C.A. Hofmann declined to be interviewed for this story. “We don’t have a dispute with anyone,” said a representative before hanging up. Indeed, there hasn’t been a formal complaint against the company filed with the National Labor Relations Board. No one from Local 150 could be reached for comment. Numerous messages left over the last few weeks with chapter president Joseph Duran and others have gone unreturned, as were messages left with the Southwest Regional Council of Carpenters, which officially oversees Local 150.

The little that’s known about the purported dispute is what’s included on a flier handed out by the banner holders, people unaffiliated with the union and hired through the Rescue Mission or Salvation Army for $8 to $10 per hour. Though generally pleasant, they appear to have little or no knowledge of the issue, wordlessly passing out the fliers which feature a rat nibbling on an American flag below the headline “SHAME ON [person’s name] For Desecration of the American Way of Life.” They set up the signs four to five days a week, except when it rains, and shake their heads when asked if they have their own union. Local 150 has used this strategy since at least 2004, bannering up and down Southern California when it loses a contracting bid. It’s not known how long the union plans to stake out the trustees here in Santa Barbara County, but they can sometimes hold their ground for months.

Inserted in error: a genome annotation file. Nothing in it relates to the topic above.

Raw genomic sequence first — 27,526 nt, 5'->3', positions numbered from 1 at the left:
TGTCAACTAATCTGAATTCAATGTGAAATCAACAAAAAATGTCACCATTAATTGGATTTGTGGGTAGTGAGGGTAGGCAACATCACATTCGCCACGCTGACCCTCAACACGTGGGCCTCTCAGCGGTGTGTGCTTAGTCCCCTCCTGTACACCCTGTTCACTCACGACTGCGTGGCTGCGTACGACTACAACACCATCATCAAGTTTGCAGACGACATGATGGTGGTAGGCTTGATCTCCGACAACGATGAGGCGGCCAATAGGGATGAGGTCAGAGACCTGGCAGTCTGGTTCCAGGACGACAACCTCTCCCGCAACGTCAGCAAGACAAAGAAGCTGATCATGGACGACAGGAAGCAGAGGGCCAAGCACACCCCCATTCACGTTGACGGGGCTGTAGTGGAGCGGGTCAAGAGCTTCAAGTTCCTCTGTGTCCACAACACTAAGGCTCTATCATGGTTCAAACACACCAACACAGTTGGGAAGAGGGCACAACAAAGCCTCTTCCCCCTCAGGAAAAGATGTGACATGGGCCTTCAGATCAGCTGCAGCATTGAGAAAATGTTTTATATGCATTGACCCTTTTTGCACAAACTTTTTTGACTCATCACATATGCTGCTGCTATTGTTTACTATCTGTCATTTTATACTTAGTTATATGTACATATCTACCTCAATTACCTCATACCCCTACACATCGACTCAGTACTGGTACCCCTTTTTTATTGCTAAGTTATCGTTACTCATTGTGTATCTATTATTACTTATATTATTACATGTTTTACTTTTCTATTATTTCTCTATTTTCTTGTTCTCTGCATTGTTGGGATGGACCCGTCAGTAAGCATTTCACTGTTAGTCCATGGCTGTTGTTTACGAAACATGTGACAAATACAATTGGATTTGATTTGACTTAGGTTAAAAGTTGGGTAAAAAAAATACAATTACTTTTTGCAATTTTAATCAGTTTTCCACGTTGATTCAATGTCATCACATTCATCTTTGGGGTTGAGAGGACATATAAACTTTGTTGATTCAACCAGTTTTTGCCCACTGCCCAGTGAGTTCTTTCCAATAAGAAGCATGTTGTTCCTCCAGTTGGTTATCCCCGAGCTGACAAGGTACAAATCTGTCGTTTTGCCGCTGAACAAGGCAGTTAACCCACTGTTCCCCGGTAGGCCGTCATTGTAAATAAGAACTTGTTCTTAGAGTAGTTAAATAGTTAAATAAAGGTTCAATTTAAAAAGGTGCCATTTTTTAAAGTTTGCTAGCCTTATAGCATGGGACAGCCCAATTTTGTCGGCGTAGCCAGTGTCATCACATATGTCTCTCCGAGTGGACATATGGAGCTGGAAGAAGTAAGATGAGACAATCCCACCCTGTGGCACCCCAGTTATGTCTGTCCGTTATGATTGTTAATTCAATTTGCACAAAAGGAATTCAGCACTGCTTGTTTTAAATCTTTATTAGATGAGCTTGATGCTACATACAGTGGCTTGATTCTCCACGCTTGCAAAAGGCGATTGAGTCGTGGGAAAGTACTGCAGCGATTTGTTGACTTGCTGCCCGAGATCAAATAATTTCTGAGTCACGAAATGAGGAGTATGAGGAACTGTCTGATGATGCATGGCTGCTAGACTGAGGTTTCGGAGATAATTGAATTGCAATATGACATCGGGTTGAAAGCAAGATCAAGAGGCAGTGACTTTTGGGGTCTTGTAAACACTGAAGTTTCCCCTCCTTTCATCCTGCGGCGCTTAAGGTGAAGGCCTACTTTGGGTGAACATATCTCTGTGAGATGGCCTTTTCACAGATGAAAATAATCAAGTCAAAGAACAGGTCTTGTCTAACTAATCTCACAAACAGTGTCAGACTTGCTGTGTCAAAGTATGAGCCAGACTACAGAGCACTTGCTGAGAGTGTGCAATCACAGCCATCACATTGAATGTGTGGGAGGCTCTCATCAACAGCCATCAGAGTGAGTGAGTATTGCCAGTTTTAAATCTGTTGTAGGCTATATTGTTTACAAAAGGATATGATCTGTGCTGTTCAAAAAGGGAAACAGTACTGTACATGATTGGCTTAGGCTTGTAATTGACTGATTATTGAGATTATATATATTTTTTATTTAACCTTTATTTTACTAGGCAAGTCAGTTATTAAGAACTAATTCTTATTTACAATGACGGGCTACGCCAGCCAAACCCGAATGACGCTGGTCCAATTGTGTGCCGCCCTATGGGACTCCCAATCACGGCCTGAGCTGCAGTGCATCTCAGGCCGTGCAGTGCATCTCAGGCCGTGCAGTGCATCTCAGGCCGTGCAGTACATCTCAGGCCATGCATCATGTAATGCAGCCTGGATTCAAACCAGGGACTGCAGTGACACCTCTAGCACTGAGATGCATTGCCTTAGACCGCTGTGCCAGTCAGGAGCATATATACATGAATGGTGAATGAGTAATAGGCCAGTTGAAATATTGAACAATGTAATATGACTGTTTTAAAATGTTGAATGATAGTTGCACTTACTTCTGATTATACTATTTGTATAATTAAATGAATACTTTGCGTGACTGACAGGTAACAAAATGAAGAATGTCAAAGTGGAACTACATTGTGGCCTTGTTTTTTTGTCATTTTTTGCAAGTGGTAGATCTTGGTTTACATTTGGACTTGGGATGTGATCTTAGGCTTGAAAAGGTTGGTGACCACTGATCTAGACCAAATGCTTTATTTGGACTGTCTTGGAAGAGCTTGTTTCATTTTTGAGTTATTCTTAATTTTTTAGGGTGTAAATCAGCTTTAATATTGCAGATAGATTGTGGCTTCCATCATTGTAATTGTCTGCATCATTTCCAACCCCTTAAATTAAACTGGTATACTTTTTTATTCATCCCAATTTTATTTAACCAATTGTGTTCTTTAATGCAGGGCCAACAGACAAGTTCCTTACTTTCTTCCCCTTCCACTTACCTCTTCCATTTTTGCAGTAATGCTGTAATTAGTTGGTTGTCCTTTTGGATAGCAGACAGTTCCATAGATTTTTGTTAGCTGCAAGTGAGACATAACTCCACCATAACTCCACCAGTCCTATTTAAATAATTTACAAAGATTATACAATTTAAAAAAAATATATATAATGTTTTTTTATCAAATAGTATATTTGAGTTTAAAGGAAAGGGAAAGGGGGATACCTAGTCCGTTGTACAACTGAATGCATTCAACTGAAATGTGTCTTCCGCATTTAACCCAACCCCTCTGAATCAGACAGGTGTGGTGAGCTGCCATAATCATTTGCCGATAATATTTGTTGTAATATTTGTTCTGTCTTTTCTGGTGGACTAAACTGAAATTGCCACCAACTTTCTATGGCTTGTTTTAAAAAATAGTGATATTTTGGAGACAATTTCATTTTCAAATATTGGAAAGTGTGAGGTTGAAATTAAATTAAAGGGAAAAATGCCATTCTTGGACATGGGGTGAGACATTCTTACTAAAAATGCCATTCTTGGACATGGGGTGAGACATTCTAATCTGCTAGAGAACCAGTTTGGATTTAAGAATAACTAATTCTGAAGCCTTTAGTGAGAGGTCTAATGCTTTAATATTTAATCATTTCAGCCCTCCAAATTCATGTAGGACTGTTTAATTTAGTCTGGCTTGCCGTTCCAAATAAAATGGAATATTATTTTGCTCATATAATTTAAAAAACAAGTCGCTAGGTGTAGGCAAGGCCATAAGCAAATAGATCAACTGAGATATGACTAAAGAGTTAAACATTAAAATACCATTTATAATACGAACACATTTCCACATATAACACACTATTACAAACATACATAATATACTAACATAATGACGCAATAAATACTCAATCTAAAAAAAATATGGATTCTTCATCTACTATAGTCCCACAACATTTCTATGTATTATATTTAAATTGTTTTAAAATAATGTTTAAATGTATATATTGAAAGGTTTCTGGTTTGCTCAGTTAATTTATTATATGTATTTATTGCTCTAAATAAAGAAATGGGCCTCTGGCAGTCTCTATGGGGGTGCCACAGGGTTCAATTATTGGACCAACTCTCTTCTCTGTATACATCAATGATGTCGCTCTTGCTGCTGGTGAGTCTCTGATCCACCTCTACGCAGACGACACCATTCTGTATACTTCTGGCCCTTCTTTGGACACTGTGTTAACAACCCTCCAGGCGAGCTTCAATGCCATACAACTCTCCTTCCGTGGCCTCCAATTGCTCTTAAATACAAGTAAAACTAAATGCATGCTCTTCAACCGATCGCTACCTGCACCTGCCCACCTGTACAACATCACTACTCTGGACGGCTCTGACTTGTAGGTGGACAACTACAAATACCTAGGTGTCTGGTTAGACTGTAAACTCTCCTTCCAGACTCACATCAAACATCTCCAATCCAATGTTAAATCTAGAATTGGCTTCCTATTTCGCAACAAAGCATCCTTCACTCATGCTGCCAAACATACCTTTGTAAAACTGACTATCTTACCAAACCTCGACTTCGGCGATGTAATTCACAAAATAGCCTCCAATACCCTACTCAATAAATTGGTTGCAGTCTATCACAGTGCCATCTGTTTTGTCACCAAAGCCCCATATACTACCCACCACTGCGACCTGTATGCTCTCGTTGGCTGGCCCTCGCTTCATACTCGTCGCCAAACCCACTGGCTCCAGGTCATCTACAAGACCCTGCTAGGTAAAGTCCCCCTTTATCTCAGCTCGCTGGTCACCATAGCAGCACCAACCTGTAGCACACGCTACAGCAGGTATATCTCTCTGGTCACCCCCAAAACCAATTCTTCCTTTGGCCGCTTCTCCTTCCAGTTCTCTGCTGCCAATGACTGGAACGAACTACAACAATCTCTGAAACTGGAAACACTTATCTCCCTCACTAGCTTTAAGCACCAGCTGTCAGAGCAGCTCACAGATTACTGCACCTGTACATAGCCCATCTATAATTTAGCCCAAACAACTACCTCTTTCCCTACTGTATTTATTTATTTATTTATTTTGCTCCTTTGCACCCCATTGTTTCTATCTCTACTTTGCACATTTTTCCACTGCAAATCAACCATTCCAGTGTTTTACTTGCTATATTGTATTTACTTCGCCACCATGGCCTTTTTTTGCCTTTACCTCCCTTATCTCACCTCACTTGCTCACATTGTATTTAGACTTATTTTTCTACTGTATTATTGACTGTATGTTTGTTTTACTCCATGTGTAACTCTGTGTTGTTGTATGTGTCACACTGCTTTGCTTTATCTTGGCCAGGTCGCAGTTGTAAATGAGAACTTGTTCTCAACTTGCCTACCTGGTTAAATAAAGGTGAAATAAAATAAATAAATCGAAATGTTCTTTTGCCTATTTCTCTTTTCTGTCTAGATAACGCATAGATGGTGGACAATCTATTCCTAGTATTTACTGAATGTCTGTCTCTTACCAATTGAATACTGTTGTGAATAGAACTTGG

Leonard Perez, a retired journeyman, (left) and another labor union protester (who declined to give her name) hold a banner on the corner of State and Figueroa streets. (Feb. 10, 2012 )
Paul Wellman